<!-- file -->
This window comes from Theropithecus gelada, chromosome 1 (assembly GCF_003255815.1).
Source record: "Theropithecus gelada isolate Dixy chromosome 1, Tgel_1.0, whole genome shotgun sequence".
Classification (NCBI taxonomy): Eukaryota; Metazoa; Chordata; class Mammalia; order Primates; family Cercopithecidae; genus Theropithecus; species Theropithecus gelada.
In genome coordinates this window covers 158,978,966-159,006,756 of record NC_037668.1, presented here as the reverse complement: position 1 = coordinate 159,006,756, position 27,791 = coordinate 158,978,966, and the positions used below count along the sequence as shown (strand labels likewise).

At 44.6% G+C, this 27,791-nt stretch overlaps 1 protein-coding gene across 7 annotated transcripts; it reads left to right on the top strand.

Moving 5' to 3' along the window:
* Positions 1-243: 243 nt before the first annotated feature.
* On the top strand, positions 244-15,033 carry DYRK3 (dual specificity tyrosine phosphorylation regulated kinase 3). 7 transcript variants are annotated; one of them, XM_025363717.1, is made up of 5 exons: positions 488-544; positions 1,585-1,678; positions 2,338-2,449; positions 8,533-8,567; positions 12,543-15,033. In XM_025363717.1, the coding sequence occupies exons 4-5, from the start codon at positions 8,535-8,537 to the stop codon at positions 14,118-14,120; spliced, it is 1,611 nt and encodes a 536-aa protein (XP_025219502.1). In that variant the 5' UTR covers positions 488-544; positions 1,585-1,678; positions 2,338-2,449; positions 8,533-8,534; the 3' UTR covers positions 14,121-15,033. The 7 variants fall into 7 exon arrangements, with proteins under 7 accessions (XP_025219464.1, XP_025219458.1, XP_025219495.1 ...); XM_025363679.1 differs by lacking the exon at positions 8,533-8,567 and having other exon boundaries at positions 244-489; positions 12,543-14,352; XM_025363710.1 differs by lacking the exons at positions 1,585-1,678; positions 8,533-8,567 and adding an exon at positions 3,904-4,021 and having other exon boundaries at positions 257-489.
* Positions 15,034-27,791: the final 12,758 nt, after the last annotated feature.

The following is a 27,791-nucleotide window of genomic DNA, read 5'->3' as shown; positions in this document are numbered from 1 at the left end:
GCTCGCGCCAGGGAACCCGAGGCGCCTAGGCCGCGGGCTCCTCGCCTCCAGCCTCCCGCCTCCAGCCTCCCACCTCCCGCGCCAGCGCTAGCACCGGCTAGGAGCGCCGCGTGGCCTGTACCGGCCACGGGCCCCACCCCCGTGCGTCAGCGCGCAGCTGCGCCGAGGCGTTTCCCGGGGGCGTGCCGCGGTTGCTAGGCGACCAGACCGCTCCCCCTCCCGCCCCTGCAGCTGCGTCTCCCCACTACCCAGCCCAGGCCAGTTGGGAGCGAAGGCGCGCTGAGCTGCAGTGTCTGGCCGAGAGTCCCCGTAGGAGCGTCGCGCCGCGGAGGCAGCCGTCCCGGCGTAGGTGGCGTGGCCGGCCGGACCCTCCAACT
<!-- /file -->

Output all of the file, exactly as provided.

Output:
This window comes from Theropithecus gelada, chromosome 1 (assembly GCF_003255815.1).
Source record: "Theropithecus gelada isolate Dixy chromosome 1, Tgel_1.0, whole genome shotgun sequence".
Classification (NCBI taxonomy): Eukaryota; Metazoa; Chordata; class Mammalia; order Primates; family Cercopithecidae; genus Theropithecus; species Theropithecus gelada.
In genome coordinates this window covers 158,978,966-159,006,756 of record NC_037668.1, presented here as the reverse complement: position 1 = coordinate 159,006,756, position 27,791 = coordinate 158,978,966, and the positions used below count along the sequence as shown (strand labels likewise).

At 44.6% G+C, this 27,791-nt stretch overlaps 1 protein-coding gene across 7 annotated transcripts; it reads left to right on the top strand.

Moving 5' to 3' along the window:
* Positions 1-243: 243 nt before the first annotated feature.
* On the top strand, positions 244-15,033 carry DYRK3 (dual specificity tyrosine phosphorylation regulated kinase 3). 7 transcript variants are annotated; one of them, XM_025363717.1, is made up of 5 exons: positions 488-544; positions 1,585-1,678; positions 2,338-2,449; positions 8,533-8,567; positions 12,543-15,033. In XM_025363717.1, the coding sequence occupies exons 4-5, from the start codon at positions 8,535-8,537 to the stop codon at positions 14,118-14,120; spliced, it is 1,611 nt and encodes a 536-aa protein (XP_025219502.1). In that variant the 5' UTR covers positions 488-544; positions 1,585-1,678; positions 2,338-2,449; positions 8,533-8,534; the 3' UTR covers positions 14,121-15,033. The 7 variants fall into 7 exon arrangements, with proteins under 7 accessions (XP_025219464.1, XP_025219458.1, XP_025219495.1 ...); XM_025363679.1 differs by lacking the exon at positions 8,533-8,567 and having other exon boundaries at positions 244-489; positions 12,543-14,352; XM_025363710.1 differs by lacking the exons at positions 1,585-1,678; positions 8,533-8,567 and adding an exon at positions 3,904-4,021 and having other exon boundaries at positions 257-489.
* Positions 15,034-27,791: the final 12,758 nt, after the last annotated feature.

The following is a 27,791-nucleotide window of genomic DNA, read 5'->3' as shown; positions in this document are numbered from 1 at the left end:
GCTCGCGCCAGGGAACCCGAGGCGCCTAGGCCGCGGGCTCCTCGCCTCCAGCCTCCCGCCTCCAGCCTCCCACCTCCCGCGCCAGCGCTAGCACCGGCTAGGAGCGCCGCGTGGCCTGTACCGGCCACGGGCCCCACCCCCGTGCGTCAGCGCGCAGCTGCGCCGAGGCGTTTCCCGGGGGCGTGCCGCGGTTGCTAGGCGACCAGACCGCTCCCCCTCCCGCCCCTGCAGCTGCGTCTCCCCACTACCCAGCCCAGGCCAGTTGGGAGCGAAGGCGCGCTGAGCTGCAGTGTCTGGCCGAGAGTCCCCGTAGGAGCGTCGCGCCGCGGAGGCAGCCGTCCCGGCGTAGGTGGCGTGGCCGGCCGGACCCTCCAACT